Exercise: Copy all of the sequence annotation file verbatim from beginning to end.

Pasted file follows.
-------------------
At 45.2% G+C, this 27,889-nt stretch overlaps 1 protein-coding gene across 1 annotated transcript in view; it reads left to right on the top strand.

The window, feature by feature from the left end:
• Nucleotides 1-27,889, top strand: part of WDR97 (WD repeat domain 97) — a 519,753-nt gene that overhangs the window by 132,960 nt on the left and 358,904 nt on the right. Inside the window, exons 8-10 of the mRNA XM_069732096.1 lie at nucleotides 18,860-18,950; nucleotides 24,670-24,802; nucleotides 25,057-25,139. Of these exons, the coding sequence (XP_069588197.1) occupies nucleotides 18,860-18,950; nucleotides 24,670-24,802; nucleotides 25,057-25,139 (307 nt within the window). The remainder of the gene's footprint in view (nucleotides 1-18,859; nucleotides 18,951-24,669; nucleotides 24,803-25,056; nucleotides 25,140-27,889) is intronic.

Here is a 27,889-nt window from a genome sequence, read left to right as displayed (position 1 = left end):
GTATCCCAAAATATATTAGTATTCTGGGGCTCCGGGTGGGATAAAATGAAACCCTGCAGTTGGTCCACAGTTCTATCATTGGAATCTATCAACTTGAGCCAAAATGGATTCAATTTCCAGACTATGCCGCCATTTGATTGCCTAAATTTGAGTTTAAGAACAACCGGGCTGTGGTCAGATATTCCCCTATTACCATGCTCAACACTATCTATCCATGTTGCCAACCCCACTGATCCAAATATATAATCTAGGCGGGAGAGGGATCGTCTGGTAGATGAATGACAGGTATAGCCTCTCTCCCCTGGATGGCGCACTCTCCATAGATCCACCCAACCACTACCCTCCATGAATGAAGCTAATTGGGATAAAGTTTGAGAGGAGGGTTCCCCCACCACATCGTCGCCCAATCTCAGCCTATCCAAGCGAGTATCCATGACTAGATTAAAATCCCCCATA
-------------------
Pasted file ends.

At 45.2% G+C, this 27,889-nt stretch overlaps 1 protein-coding gene across 1 annotated transcript in view; it reads left to right on the top strand.

The window, feature by feature from the left end:
• Nucleotides 1-27,889, top strand: part of WDR97 (WD repeat domain 97) — a 519,753-nt gene that overhangs the window by 132,960 nt on the left and 358,904 nt on the right. Inside the window, exons 8-10 of the mRNA XM_069732096.1 lie at nucleotides 18,860-18,950; nucleotides 24,670-24,802; nucleotides 25,057-25,139. Of these exons, the coding sequence (XP_069588197.1) occupies nucleotides 18,860-18,950; nucleotides 24,670-24,802; nucleotides 25,057-25,139 (307 nt within the window). The remainder of the gene's footprint in view (nucleotides 1-18,859; nucleotides 18,951-24,669; nucleotides 24,803-25,056; nucleotides 25,140-27,889) is intronic.

Here is a 27,889-nt window from a genome sequence, read left to right as displayed (position 1 = left end):
GTATCCCAAAATATATTAGTATTCTGGGGCTCCGGGTGGGATAAAATGAAACCCTGCAGTTGGTCCACAGTTCTATCATTGGAATCTATCAACTTGAGCCAAAATGGATTCAATTTCCAGACTATGCCGCCATTTGATTGCCTAAATTTGAGTTTAAGAACAACCGGGCTGTGGTCAGATATTCCCCTATTACCATGCTCAACACTATCTATCCATGTTGCCAACCCCACTGATCCAAATATATAATCTAGGCGGGAGAGGGATCGTCTGGTAGATGAATGACAGGTATAGCCTCTCTCCCCTGGATGGCGCACTCTCCATAGATCCACCCAACCACTACCCTCCATGAATGAAGCTAATTGGGATAAAGTTTGAGAGGAGGGTTCCCCCACCACATCGTCGCCCAATCTCAGCCTATCCAAGCGAGTATCCATGACTAGATTAAAATCCCCCATA